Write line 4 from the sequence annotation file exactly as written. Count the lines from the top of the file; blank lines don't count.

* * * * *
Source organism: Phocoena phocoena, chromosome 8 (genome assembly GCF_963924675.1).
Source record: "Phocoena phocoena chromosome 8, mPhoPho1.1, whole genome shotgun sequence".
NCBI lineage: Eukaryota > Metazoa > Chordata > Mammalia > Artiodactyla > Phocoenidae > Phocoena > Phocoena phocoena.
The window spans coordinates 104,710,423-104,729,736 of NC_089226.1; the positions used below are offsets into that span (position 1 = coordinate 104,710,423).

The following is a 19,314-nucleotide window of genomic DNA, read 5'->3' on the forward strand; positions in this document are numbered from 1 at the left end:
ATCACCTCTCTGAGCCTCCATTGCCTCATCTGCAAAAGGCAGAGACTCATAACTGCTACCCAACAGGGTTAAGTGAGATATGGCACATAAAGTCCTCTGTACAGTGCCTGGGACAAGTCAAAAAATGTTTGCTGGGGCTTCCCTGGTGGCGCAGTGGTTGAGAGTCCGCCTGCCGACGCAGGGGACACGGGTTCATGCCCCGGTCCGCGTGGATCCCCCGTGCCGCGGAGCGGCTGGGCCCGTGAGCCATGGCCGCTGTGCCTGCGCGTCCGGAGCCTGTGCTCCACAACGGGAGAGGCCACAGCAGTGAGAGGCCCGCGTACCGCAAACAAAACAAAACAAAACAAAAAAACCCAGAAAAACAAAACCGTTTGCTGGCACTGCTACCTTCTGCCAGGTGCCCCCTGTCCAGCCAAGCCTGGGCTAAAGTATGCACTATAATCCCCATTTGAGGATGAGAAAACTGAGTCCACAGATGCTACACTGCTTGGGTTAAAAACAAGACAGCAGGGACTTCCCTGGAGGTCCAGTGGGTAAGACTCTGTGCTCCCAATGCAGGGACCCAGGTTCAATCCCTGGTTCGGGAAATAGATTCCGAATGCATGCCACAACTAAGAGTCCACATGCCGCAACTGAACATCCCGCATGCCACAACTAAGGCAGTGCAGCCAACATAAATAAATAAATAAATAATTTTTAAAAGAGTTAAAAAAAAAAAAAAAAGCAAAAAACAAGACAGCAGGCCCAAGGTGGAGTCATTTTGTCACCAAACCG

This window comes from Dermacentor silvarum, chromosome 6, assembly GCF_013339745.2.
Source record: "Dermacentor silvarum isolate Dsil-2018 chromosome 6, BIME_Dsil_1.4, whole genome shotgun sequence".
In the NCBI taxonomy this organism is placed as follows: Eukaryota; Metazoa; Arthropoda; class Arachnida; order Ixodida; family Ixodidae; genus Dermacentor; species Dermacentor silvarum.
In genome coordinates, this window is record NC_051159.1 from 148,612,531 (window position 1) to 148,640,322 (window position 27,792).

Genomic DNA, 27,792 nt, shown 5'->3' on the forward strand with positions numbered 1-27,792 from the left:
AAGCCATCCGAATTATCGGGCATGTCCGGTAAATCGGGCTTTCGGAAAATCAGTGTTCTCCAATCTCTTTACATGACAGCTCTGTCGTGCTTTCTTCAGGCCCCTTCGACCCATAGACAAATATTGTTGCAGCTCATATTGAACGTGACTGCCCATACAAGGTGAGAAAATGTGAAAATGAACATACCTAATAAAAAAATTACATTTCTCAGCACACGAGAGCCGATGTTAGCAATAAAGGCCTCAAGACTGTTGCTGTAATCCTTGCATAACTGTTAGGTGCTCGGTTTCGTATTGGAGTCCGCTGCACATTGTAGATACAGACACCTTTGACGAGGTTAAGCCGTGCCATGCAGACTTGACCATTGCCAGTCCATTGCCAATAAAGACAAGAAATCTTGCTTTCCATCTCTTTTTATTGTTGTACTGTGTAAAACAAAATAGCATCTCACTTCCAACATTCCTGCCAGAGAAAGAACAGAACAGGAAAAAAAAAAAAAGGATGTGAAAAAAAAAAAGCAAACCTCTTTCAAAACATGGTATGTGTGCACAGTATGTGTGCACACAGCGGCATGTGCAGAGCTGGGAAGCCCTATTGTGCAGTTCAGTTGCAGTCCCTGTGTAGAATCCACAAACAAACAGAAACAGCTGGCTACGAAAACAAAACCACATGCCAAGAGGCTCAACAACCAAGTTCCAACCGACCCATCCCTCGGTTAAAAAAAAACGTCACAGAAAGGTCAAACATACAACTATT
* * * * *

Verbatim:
The window spans coordinates 104,710,423-104,729,736 of NC_089226.1; the positions used below are offsets into that span (position 1 = coordinate 104,710,423).